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Repeating Reception

(51 Posts)
B262 Fri 25-May-18 13:44:03

Sorry I am not sure if I am posting this in the right thread...
But I have been looking for existing threads regarding 'Repeating Reception year' and I just need to get advice from parents who have been through this, and if they had a positive experience by repeating reception or not.

My son was born 3 months premature and he was a twin, he weighed a little less than 2lb, despite all the difficulties in first few weeks of his life, he has done brilliantly and I am very proud of him.
We noticed his odd behaviour around 18 months+ and were worried about ASD/ Autism, we did two assessments, one was positive and one was negative, it wasn't a clear cut.

He started reception in our local state school, with EHCP in place, and I felt the school wasn't doing a good job and he was overwhelmed with 30 children in a classroom, so put him in private school (small setting) but spent a while going to different private schools, as not many support children with additional needs, we found this school and the Senco was very very good, and said they have had other children with similar needs to our son, and she was very supportive.
He has almost full time 1-1 TA, the only issue is, he moved to the new school in February, so almost halfway in the academic year, the new school were academically further ahead than his previous school, so he missed out a bit, and they're helping him to catch up.

He is under OT, SLT at the moment and the school is doing a good job, we also had ABA for 2 years before he started school.
He is a bright little boy, he's petite in 3/4 yr old clothing, but he's super hyper, not so much at school but at home. He shows traits of ASD, visual stimming etc.., and gets distracted easily. He knows more than he can say as his speech is around 3/4 year old level, but I think he knows more, but because he can't say what they ask of him sometime, he comes across as though he doesn't know it.

The school is scoring him low in social, communication, self care etc.. around 22-36 month level, some skills around 30-50 and some around 40-60. They said he would benefit from repeating reception, but he is a September born, so he's already one of the oldest in his class, if he was to repeat reception he'd be almost 2 years older than some of the children! How would he feel when he's older knowing his is a lot older than his peers, self confidence? bullying? I am so torn and don't know what decision to make. He's made new friends in his year, and he's very popular, even children in year 1 and 2 play with him. But I think they like mothering him.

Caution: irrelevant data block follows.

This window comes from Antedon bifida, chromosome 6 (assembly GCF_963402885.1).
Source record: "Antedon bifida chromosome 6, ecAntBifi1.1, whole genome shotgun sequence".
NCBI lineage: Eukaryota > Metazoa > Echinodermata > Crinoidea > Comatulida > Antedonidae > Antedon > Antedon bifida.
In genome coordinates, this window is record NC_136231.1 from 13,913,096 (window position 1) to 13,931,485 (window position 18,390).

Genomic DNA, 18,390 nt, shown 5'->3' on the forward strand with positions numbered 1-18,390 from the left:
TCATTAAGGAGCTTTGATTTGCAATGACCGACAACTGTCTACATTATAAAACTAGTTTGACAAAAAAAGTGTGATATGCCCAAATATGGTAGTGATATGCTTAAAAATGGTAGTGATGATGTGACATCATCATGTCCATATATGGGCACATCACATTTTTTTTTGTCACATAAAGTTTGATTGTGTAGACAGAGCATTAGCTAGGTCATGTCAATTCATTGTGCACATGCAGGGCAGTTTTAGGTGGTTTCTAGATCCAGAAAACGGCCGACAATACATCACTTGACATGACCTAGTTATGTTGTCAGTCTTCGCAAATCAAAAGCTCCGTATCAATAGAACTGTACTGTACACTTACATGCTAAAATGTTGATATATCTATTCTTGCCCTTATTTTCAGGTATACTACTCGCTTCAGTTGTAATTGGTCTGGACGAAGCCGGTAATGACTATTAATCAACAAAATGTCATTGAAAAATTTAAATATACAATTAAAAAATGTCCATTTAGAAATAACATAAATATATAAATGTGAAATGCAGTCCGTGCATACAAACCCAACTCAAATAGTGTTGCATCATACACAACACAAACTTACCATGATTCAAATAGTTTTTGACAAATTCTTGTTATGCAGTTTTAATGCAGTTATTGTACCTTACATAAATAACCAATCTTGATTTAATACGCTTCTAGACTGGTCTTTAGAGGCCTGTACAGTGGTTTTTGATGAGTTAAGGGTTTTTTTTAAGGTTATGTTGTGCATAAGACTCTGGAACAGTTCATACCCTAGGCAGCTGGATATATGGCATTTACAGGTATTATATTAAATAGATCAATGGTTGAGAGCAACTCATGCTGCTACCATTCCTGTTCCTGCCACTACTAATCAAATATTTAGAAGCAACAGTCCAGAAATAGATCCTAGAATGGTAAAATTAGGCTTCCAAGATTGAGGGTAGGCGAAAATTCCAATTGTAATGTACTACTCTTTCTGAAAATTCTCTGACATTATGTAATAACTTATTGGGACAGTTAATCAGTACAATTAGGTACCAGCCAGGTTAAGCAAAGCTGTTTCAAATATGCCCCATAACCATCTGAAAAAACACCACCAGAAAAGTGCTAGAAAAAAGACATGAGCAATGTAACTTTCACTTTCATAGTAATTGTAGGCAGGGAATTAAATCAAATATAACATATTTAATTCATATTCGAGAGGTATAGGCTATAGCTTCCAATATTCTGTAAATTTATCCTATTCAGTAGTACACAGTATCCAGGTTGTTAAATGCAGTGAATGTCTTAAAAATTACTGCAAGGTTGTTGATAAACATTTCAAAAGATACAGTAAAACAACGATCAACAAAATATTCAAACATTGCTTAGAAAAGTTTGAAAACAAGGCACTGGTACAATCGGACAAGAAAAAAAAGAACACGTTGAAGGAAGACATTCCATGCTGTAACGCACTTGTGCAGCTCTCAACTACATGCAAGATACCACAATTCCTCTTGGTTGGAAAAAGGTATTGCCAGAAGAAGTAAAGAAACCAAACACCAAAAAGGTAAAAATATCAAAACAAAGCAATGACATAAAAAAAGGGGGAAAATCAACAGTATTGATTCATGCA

I asked the Senco to get an Ed Psychologist on board to know what their view is, and also other professionals. But I wanted to know if anyone had gone through this, and what decision they made, and if they're happy with their decision.
Sorry this is a long post, and apologies if similar post has already been added, but any advice is much appreciated.

AjasLipstick Fri 25-May-18 14:09:32

The only difficulty could be if you decide not to stay on at this school and later down the line, a lot can change. He might then be in the position of having to leap up a year to join a new school. What would happen when it was time for high school for example?

He'd be 13 and still in primary?

It IS worrying when your child is not at the same level as peers but your first duty is to him...and what's best for him now I suppose.

With such a young child, it's hard to predict where he might be in 2, 3 or 4 years time.

When are they expecting a decision by? I'd be tempted to see what the EP says.

B262 Fri 25-May-18 14:59:27

The school is quite good and having pressured me at all, in fact they said they have spaces in both reception and year 1.

I think I'd like to see the reports from professionals before making such big decision!
Worried sick about it at the moment sad

Shantotto Fri 25-May-18 15:08:24

Is he summerborn? There's only be a few months age difference then if he did repeat, he'd be same age as everyone else.

Even if he maybe didnhave to skip a year at some point down the line maybe he'd at least be more ready then? Although the new school would have to prove how it was in child's best interest to skip which of course is very hard to prove!

AjasLipstick Fri 25-May-18 15:36:02

OP says he's September born. So one of the older in the class.

I don't think independent schools have to prove anything though...I'm sure they can do as they want.

OP, I think on reflection, that I would lean towards allowing him to skip and stay put. He's still very small, who knows where he might be in a year or two? If he does come on in leaps and bounds then he'll take a change as well as any child should he have to move forward suddenly.

I know from my own children that sometimes, they seem to get "stuck: for a while and then have a sudden growth in their development.

One of my DD's really struggled to read and fact, it wasn't until she hit NINE that she became very fluent and it was sudden too.

She's 10 now and you'd never know how much she struggled with it all.

Shantotto Fri 25-May-18 15:52:53